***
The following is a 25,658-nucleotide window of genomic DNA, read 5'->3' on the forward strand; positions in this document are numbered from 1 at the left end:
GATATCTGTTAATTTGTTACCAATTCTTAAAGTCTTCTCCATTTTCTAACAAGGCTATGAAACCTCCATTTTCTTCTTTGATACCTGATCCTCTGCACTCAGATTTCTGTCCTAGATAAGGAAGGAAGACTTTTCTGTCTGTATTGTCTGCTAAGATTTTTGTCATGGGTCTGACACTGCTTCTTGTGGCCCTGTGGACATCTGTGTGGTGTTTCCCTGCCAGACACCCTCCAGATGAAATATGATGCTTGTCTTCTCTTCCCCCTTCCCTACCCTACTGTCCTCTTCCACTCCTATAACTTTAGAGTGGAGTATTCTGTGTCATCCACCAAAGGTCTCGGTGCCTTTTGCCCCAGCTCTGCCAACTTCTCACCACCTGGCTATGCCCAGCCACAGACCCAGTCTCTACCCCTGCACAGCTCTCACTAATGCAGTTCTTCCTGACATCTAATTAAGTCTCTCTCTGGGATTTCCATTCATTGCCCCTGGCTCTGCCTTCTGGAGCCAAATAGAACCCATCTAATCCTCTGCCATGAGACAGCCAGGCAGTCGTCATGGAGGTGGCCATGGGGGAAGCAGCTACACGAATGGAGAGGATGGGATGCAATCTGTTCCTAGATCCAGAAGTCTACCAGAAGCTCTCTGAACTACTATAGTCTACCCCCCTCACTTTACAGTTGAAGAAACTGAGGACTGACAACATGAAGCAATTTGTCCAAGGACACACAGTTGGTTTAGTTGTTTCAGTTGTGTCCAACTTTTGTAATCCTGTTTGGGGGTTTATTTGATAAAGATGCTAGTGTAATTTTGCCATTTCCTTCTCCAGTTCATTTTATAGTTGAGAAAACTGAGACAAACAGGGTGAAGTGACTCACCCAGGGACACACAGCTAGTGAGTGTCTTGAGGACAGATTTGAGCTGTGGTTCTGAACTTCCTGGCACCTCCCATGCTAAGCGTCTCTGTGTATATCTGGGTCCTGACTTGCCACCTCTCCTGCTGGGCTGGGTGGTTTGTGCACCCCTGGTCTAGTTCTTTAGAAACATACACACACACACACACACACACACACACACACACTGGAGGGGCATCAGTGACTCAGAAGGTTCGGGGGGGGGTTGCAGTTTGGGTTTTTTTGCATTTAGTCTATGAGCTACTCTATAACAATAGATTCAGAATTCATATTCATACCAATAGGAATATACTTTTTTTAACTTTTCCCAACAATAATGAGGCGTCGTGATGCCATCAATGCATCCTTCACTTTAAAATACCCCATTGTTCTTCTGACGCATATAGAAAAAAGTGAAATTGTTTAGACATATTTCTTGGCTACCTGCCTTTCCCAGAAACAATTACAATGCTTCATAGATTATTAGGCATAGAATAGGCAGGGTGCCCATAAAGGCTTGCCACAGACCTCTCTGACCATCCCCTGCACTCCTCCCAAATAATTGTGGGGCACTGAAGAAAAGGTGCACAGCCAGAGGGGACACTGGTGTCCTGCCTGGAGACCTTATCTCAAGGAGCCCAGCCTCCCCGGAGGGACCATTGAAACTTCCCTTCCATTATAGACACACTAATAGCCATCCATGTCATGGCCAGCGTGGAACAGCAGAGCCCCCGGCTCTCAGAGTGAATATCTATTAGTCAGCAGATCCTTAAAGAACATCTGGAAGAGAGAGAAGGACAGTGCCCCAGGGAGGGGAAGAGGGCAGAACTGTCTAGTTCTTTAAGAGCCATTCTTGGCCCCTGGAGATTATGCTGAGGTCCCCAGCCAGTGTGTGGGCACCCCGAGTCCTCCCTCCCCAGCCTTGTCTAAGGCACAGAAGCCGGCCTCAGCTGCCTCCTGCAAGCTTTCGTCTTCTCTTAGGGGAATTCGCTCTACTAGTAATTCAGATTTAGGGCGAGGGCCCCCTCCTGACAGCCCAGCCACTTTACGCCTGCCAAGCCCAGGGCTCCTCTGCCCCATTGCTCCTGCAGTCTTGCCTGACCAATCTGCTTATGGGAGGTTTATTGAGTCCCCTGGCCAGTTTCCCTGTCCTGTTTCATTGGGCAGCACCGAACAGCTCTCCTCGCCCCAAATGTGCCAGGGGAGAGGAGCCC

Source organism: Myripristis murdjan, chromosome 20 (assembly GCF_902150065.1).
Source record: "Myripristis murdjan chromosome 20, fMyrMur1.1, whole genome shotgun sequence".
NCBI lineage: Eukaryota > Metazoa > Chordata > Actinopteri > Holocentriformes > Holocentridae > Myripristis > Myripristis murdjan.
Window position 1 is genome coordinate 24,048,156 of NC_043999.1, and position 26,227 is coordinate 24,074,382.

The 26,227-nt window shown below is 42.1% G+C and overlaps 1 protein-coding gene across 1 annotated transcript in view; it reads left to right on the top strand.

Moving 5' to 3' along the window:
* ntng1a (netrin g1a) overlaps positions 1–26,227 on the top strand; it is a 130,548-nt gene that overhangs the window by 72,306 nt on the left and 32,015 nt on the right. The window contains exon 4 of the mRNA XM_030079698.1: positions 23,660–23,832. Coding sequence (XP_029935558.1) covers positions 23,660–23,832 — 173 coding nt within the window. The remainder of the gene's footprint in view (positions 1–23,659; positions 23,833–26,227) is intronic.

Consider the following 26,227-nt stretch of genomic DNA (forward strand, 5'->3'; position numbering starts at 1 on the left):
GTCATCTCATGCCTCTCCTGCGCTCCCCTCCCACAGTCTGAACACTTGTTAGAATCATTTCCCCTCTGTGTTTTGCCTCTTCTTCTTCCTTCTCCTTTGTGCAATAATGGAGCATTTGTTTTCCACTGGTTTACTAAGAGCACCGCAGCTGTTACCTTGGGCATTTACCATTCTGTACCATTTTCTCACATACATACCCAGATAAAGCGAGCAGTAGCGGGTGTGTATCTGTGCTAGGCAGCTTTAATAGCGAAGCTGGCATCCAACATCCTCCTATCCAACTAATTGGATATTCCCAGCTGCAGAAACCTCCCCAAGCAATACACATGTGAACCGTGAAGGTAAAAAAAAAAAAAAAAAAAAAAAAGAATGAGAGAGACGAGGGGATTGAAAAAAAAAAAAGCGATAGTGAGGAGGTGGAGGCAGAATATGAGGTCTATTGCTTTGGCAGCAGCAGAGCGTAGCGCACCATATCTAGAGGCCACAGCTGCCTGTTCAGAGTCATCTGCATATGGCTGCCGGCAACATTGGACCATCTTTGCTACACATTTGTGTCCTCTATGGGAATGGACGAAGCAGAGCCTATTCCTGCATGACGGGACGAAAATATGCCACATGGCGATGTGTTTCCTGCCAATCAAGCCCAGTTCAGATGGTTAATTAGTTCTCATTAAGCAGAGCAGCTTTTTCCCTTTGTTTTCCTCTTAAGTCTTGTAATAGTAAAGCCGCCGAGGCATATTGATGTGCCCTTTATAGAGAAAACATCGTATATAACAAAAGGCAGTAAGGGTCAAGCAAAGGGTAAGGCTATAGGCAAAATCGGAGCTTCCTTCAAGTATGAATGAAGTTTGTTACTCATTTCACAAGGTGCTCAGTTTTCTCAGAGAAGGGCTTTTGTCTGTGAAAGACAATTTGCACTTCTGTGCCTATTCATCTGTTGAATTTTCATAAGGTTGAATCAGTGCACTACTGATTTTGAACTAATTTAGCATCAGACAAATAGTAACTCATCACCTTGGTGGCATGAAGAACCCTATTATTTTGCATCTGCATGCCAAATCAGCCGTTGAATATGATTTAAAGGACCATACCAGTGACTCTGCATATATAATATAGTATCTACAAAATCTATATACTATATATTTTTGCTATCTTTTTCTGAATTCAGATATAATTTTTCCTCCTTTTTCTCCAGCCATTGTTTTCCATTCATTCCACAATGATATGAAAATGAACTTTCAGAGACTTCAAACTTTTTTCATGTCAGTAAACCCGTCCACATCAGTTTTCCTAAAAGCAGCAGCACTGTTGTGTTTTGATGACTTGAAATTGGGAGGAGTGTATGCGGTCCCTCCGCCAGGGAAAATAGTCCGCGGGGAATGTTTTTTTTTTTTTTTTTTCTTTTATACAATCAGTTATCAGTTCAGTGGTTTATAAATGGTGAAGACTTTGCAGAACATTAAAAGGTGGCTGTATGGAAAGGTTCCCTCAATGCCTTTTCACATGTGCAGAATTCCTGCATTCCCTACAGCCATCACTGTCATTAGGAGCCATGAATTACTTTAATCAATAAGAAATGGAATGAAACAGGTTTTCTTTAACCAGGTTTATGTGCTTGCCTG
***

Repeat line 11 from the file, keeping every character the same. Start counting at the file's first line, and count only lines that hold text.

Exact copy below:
GTCATCTCATGCCTCTCCTGCGCTCCCCTCCCACAGTCTGAACACTTGTTAGAATCATTTCCCCTCTGTGTTTTGCCTCTTCTTCTTCCTTCTCCTTTGTGCAATAATGGAGCATTTGTTTTCCACTGGTTTACTAAGAGCACCGCAGCTGTTACCTTGGGCATTTACCATTCTGTACCATTTTCTCACATACATACCCAGATAAAGCGAGCAGTAGCGGGTGTGTATCTGTGCTAGGCAGCTTTAATAGCGAAGCTGGCATCCAACATCCTCCTATCCAACTAATTGGATATTCCCAGCTGCAGAAACCTCCCCAAGCAATACACATGTGAACCGTGAAGGTAAAAAAAAAAAAAAAAAAAAAAAAGAATGAGAGAGACGAGGGGATTGAAAAAAAAAAAAGCGATAGTGAGGAGGTGGAGGCAGAATATGAGGTCTATTGCTTTGGCAGCAGCAGAGCGTAGCGCACCATATCTAGAGGCCACAGCTGCCTGTTCAGAGTCATCTGCATATGGCTGCCGGCAACATTGGACCATCTTTGCTACACATTTGTGTCCTCTATGGGAATGGACGAAGCAGAGCCTATTCCTGCATGACGGGACGAAAATATGCCACATGGCGATGTGTTTCCTGCCAATCAAGCCCAGTTCAGATGGTTAATTAGTTCTCATTAAGCAGAGCAGCTTTTTCCCTTTGTTTTCCTCTTAAGTCTTGTAATAGTAAAGCCGCCGAGGCATATTGATGTGCCCTTTATAGAGAAAACATCGTATATAACAAAAGGCAGTAAGGGTCAAGCAAAGGGTAAGGCTATAGGCAAAATCGGAGCTTCCTTCAAGTATGAATGAAGTTTGTTACTCATTTCACAAGGTGCTCAGTTTTCTCAGAGAAGGGCTTTTGTCTGTGAAAGACAATTTGCACTTCTGTGCCTATTCATCTGTTGAATTTTCATAAGGTTGAATCAGTGCACTACTGATTTTGAACTAATTTAGCATCAGACAAATAGTAACTCATCACCTTGGTGGCATGAAGAACCCTATTATTTTGCATCTGCATGCCAAATCAGCCGTTGAATATGATTTAAAGGACCATACCAGTGACTCTGCATATATAATATAGTATCTACAAAATCTATATACTATATATTTTTGCTATCTTTTTCTGAATTCAGATATAATTTTTCCTCCTTTTTCTCCAGCCATTGTTTTCCATTCATTCCACAATGATATGAAAATGAACTTTCAGAGACTTCAAACTTTTTTCATGTCAGTAAACCCGTCCACATCAGTTTTCCTAAAAGCAGCAGCACTGTTGTGTTTTGATGACTTGAAATTGGGAGGAGTGTATGCGGTCCCTCCGCCAGGGAAAATAGTCCGCGGGGAATGTTTTTTTTTTTTTTTTTTCTTTTATACAATCAGTTATCAGTTCAGTGGTTTATAAATGGTGAAGACTTTGCAGAACATTAAAAGGTGGCTGTATGGAAAGGTTCCCTCAATGCCTTTTCACATGTGCAGAATTCCTGCATTCCCTACAGCCATCACTGTCATTAGGAGCCATGAATTACTTTAATCAATAAGAAATGGAATGAAACAGGTTTTCTTTAACCAGGTTTATGTGCTTGCCTG